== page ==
If you want to search for a string in your repository, use the git grep command.

To look for the string in all commits, provide the list of commits to git grep using the git rev-list --all command as shown below:

# Search for the word "git" in all files of all commits
git rev-list --all | xargs git grep "git"
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Output of the git grep command

git grep Documentation

7 - Showing the commit log as a graph

Git can show the commit logs in the form of a graph in the command line. For this, use the --graph parameter of the git log command.

ℹ️ Pass the --oneline parameter to show the commit hash and commit message in one line, and make it easier to read the graph.

git log --graph --oneline
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Git graph output for the repository

Git can also show the commit history of a specific file:

git log --graph --oneline
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Git graph output for a specific file

git log --graph Documentation

Extra - Git Aliases

To make use of these commands easier, we can create Git aliases. In this post I explain Git aliases and show some that I use daily.

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Top comments (9)

pbnj profile image
Peter Benjamin (they/them) • Edited

Overall, a nice list of productivity tips. Thank you for sharing.

One feedback:

If you are searching for a text in a commit source code (as opposed to the commit message itself), thengit rev-list --all | xargs git grep "<regex>" will return a lot of false-positive/noise. git log -p -G "<regex>" is a more succinct command and returns more accurate results.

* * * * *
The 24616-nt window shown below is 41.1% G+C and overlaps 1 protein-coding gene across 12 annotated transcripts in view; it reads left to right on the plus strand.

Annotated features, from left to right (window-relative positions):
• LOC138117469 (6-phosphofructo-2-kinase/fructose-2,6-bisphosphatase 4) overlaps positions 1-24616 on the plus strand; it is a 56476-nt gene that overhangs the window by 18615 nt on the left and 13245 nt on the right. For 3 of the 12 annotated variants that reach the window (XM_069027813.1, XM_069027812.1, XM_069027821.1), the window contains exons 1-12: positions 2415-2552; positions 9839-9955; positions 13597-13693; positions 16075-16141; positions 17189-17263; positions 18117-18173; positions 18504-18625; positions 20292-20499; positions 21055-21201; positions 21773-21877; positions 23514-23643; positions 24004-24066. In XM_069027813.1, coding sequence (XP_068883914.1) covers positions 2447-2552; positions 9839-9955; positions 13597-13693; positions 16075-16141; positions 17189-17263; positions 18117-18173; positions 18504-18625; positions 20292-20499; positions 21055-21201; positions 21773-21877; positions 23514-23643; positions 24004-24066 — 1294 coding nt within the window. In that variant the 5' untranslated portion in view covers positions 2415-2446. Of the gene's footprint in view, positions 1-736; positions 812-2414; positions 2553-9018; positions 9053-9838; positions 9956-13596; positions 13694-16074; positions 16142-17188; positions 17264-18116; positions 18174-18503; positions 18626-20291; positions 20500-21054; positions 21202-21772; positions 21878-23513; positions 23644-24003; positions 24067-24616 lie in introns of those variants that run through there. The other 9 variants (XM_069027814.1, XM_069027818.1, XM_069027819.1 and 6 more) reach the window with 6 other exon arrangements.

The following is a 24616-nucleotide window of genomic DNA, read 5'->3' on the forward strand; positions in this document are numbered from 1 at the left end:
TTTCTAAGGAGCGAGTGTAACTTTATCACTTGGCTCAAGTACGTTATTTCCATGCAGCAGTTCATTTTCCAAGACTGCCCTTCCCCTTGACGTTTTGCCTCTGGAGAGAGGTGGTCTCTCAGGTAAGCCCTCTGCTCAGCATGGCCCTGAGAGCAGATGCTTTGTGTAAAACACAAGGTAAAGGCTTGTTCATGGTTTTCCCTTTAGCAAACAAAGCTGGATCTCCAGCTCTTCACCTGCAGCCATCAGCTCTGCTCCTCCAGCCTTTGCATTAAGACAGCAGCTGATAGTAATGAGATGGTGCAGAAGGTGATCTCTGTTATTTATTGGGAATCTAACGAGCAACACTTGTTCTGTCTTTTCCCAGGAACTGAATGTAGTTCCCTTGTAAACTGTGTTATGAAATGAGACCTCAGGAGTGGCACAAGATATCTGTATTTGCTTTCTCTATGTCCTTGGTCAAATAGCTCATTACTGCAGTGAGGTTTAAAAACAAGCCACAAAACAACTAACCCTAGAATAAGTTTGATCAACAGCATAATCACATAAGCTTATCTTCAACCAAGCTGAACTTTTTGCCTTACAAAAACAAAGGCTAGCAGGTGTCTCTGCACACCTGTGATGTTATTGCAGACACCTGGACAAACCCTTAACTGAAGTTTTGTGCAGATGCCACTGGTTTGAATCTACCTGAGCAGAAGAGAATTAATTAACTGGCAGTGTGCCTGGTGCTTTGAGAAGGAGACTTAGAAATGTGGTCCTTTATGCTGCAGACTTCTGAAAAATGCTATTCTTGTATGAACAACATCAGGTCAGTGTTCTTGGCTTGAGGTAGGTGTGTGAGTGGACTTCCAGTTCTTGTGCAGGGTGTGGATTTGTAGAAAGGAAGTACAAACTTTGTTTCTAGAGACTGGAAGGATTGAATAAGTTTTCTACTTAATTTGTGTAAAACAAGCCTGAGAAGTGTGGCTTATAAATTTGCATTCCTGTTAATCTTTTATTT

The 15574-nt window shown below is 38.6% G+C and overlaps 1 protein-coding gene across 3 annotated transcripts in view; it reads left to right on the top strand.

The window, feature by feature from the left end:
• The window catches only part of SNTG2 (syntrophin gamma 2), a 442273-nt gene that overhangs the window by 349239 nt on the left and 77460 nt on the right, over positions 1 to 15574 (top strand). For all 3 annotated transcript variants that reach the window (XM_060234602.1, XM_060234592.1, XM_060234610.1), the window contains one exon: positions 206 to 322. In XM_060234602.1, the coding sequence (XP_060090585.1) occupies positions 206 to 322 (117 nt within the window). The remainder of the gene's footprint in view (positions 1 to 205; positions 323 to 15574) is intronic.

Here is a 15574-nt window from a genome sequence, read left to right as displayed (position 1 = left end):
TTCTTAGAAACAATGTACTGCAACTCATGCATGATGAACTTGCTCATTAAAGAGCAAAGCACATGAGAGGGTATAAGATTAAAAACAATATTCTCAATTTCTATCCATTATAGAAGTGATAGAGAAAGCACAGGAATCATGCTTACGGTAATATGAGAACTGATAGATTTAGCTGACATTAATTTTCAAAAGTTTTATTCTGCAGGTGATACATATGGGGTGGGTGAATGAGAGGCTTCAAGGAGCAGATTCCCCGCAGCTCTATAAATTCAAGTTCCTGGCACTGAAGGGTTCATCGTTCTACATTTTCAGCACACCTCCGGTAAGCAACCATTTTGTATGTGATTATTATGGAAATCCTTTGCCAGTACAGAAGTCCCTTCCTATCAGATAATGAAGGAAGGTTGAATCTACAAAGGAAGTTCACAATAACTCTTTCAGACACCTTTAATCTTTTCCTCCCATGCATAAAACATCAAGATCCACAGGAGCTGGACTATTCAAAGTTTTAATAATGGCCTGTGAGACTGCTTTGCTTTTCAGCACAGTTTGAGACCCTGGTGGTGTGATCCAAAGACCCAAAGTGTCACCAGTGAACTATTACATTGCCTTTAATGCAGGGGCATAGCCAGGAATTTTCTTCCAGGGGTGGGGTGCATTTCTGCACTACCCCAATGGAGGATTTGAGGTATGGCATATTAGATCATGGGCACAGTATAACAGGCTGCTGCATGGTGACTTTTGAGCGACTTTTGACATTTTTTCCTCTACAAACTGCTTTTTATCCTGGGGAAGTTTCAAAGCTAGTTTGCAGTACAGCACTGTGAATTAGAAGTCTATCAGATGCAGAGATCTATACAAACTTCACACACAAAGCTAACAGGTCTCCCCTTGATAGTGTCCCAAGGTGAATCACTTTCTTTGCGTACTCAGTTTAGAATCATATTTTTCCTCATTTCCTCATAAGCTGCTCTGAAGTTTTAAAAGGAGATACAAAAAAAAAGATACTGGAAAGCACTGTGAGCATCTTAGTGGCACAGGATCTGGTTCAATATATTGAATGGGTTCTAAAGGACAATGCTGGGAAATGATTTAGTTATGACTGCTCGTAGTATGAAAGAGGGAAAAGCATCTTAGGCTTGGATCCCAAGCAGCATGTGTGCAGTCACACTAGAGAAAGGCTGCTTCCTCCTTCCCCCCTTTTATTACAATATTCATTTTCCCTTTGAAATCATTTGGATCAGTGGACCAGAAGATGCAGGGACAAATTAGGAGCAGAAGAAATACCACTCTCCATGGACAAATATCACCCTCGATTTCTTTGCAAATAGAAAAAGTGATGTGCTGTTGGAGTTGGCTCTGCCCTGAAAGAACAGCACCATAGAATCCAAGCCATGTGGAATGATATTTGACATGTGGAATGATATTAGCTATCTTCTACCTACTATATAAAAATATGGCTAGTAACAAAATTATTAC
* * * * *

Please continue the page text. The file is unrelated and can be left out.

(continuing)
For example, consider you are trying to find commits that changed my_func calls in a repo that contains the following 2 commits :

+ my_var = my_func(a, b, c);
- my_var = my_func(a, b);
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function my_func(var_a, var_b, var_c) {

+ function foo(var_1) {
+ ...
+ }
+ function bar(var_2) {
+ ...
+ }
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If you run git rev-list --all | xargs git grep "my_func", you will get both commits. In a sufficiently large repo, you will have to continue to sift through a lot of results to find what you are looking for.

If you run git log -p -G my_func, you will get the first diff only which is what you are looking for. This approach also allows you to be more fine-grained in your search in a large repo by searching a specific directory or file, like git log -p -G my_func some/dir.

See git log --help for more details.


If you're searching for text in commit messages: git log --grep <regex>

cavo789 profile image
Christophe Avonture

Hello. I'm working a lot (really a lot) with CI and everytime I am updating my CI scripts, I was updating my codebase just to be able to run git add, git commit ad git push.

I was not aware of git commit --allow-empty. Nice ! Thanks for the tip.

schmitzel76 profile image
Patrick Schmitz • Edited

If you set the fetch.prune config to true, the--prune``will be implied on every fetch, so you don't have to specify it every time. Just set it using

git config --global fetch.prune true

stefaniefluin profile image
Stefanie Fluin

These are amazing! Can't wait to go try them, especially the git checkout - shortcut.

teddyboirin profile image

Nice tips !

foolhardy21 profile image

awesome. thanks!

chema profile image
José María CL

So niice! I really appreciate you've added the documentation reference. I've learned a lot. Thanks!

dgenezini profile image
Daniel Genezini

I'm glad I helped. Thank you!

vishnumeera profile image

thanks for --allow-empty